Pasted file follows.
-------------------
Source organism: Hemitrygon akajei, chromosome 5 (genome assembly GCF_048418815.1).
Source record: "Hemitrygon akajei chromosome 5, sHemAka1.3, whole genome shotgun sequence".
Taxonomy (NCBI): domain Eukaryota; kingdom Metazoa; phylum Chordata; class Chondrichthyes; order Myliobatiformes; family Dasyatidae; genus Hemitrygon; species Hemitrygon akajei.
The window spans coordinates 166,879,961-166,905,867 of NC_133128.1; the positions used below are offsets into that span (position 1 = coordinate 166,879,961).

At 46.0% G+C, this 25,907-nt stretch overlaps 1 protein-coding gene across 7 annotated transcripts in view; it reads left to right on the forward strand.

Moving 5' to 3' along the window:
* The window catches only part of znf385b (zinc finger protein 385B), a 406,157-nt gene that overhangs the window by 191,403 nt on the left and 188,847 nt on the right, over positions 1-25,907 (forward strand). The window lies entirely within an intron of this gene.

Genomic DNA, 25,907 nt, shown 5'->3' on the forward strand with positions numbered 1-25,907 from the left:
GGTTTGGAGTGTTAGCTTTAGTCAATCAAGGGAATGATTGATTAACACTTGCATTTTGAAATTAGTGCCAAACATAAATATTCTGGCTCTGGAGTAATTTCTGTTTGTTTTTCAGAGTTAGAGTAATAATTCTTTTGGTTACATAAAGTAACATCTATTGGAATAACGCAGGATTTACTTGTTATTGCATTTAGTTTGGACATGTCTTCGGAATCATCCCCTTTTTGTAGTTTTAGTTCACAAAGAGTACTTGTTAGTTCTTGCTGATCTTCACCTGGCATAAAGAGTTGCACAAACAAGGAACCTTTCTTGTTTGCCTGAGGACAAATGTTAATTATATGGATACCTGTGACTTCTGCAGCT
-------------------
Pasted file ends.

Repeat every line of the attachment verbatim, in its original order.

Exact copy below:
Source organism: Hemitrygon akajei, chromosome 5 (genome assembly GCF_048418815.1).
Source record: "Hemitrygon akajei chromosome 5, sHemAka1.3, whole genome shotgun sequence".
Taxonomy (NCBI): domain Eukaryota; kingdom Metazoa; phylum Chordata; class Chondrichthyes; order Myliobatiformes; family Dasyatidae; genus Hemitrygon; species Hemitrygon akajei.
The window spans coordinates 166,879,961-166,905,867 of NC_133128.1; the positions used below are offsets into that span (position 1 = coordinate 166,879,961).

At 46.0% G+C, this 25,907-nt stretch overlaps 1 protein-coding gene across 7 annotated transcripts in view; it reads left to right on the forward strand.

Moving 5' to 3' along the window:
* The window catches only part of znf385b (zinc finger protein 385B), a 406,157-nt gene that overhangs the window by 191,403 nt on the left and 188,847 nt on the right, over positions 1-25,907 (forward strand). The window lies entirely within an intron of this gene.

Genomic DNA, 25,907 nt, shown 5'->3' on the forward strand with positions numbered 1-25,907 from the left:
GGTTTGGAGTGTTAGCTTTAGTCAATCAAGGGAATGATTGATTAACACTTGCATTTTGAAATTAGTGCCAAACATAAATATTCTGGCTCTGGAGTAATTTCTGTTTGTTTTTCAGAGTTAGAGTAATAATTCTTTTGGTTACATAAAGTAACATCTATTGGAATAACGCAGGATTTACTTGTTATTGCATTTAGTTTGGACATGTCTTCGGAATCATCCCCTTTTTGTAGTTTTAGTTCACAAAGAGTACTTGTTAGTTCTTGCTGATCTTCACCTGGCATAAAGAGTTGCACAAACAAGGAACCTTTCTTGTTTGCCTGAGGACAAATGTTAATTATATGGATACCTGTGACTTCTGCAGCT